90.9 WBUR - Boston's NPR news station
Top Stories:
PLEDGE NOW
Here and Now with Robin Young
Public radio's live
midday news program
With sponsorship from
Mathworks - Accelerating the pace of engineering and science
Accelerating the pace
of engineering and science

Illinois School District Quits National School Lunch Program

Students at McLean High School in McLean, Virginia, purchase snacks at a vending machine on school property 15 December 2005. (AFP Photo/Paul J. Richards/AFP/Getty Images)

The new federal “Smart Snacks in School” program is aimed at making sure students are only offered nutritious foods and beverages during the school day. Pictured is a student at McLean High School in McLean, Virginia, in 2005. (AFP Photo/Paul J. Richards/AFP/Getty Images)

A suburban Chicago school district’s decision to opt out of the National School Lunch Program leaves federal dollars and food on the table.

The school board in Township High School District 214 voted yesterday to drop the U.S. Department of Agriculture’s “Smart Snacks in School” program that will be implemented in schools nationwide starting July 1.

Officials in the district say that the new food requirements offer healthy meals that students won’t eat.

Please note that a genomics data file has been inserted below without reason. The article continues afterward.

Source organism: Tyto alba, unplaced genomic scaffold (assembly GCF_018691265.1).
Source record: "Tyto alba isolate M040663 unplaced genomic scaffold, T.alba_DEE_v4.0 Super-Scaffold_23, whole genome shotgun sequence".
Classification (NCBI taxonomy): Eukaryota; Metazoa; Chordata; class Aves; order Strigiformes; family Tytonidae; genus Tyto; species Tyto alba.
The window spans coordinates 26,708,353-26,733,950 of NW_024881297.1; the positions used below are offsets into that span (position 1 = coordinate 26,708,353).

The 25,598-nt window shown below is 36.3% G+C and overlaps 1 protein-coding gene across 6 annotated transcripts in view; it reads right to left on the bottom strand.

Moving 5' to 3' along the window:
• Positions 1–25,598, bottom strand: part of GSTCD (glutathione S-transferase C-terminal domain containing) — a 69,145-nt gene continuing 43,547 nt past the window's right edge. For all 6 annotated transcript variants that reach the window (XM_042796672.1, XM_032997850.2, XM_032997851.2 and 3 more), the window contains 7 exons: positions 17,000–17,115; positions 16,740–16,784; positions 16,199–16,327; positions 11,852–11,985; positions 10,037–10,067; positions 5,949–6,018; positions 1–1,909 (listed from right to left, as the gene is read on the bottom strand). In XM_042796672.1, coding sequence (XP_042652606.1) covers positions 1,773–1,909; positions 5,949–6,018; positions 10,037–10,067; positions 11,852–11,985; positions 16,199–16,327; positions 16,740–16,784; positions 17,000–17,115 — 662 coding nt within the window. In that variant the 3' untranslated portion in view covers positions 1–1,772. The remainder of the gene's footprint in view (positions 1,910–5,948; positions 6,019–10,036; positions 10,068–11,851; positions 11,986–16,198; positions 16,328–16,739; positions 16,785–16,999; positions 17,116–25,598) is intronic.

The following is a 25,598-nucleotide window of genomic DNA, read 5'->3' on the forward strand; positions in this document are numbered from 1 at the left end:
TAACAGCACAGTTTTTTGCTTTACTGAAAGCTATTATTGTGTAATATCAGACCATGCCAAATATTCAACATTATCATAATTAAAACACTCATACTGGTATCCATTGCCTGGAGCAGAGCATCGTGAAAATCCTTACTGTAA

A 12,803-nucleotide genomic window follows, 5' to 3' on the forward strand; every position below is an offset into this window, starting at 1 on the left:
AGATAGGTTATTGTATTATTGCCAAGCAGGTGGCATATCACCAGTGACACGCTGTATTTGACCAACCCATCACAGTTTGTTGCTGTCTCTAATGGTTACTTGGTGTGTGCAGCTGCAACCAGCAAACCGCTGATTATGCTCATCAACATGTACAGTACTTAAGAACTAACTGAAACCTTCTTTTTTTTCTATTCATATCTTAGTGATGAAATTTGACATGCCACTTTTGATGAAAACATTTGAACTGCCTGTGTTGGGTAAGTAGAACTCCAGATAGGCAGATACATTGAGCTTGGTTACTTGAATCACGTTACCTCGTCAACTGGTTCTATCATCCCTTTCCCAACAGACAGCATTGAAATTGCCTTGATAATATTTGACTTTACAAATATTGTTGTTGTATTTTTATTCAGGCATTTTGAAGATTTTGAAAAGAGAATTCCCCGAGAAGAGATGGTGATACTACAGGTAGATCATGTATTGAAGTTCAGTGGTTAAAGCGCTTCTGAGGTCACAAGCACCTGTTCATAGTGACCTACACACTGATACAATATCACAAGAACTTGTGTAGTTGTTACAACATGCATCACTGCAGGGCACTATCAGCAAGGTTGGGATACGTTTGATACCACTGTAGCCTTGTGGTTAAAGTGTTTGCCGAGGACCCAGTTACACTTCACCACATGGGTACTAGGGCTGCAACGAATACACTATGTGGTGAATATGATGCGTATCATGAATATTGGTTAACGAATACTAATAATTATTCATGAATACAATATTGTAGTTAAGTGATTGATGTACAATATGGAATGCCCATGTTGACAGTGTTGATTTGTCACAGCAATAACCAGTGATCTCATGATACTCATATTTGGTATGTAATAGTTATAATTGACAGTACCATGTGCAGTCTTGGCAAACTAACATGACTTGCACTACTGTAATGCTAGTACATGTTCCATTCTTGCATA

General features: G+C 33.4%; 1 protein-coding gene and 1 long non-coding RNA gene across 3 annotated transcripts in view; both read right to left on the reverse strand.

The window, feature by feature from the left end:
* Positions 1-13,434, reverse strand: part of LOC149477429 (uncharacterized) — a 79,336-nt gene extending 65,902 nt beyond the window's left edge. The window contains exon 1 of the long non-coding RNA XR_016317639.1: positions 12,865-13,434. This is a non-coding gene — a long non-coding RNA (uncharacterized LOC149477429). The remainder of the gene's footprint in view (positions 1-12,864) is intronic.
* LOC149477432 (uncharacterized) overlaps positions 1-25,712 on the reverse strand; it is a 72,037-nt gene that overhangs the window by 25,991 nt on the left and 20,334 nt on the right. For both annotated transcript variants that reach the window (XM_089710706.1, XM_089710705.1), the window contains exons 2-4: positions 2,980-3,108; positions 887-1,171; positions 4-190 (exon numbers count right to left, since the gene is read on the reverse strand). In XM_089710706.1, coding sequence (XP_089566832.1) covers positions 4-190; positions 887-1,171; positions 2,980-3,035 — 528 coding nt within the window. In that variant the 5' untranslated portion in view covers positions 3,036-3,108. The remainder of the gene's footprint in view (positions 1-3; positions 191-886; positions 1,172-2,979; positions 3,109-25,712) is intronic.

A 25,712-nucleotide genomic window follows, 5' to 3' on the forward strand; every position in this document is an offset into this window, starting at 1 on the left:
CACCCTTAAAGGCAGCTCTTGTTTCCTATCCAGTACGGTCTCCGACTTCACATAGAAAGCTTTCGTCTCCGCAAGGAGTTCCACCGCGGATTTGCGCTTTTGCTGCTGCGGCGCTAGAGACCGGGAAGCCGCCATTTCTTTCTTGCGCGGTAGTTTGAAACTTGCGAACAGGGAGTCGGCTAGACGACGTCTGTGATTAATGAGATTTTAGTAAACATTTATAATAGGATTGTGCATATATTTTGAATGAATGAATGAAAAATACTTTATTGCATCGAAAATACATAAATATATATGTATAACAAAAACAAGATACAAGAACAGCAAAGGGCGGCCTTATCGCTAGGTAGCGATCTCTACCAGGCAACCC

David Schuler, superintendent of Township High School District 214, speaks with Jeremy Hobson about why the district is rejecting the program, and what it plans to do to keep the menu healthy.

Interview Highlights: David Schuler

On why the district decided to opt out of the program

“We just decided that with the regulations required for the new food lunch program, our students were not going to be eating the food, they were going to be throwing the food away. And we’re close enough with our high schools that kids could leave the campus, walk across the street to a fast food restaurant or a convenience store, where they’re gonna be purchasing food that’s much less healthier than we can offer in the district. So we’re gonna be offering very healthy, well-balanced, nutritious meals, but just ones that also taste good.”

On why the federal program doesn’t work for his students

“It really comes down to the amount. You know, like, a hard-boiled egg can no longer be served because it’s too high in fat. Skim milk over 12 ounces can’t be served. The portion sizes are much smaller than in the past. So for high school athletes who are looking to eat and be full, it’s just not working for us.”

On helping students learn about making good choices in their diets

“We would rather provide an educational experience for our students for when they go through the lunch line. So what they will see is every food that they can choose from will have a green, a yellow or a red dot. Green means totally healthy, you can eat as much as you’d like. Yellow means, you know, maybe two or three servings a week. Red, you can have this, but only every now and then. Rather than just leaving campus and going and buying a bag of chips or grabbing a burger at the fast food restaurant, helping educate them from a nutritional standpoint.”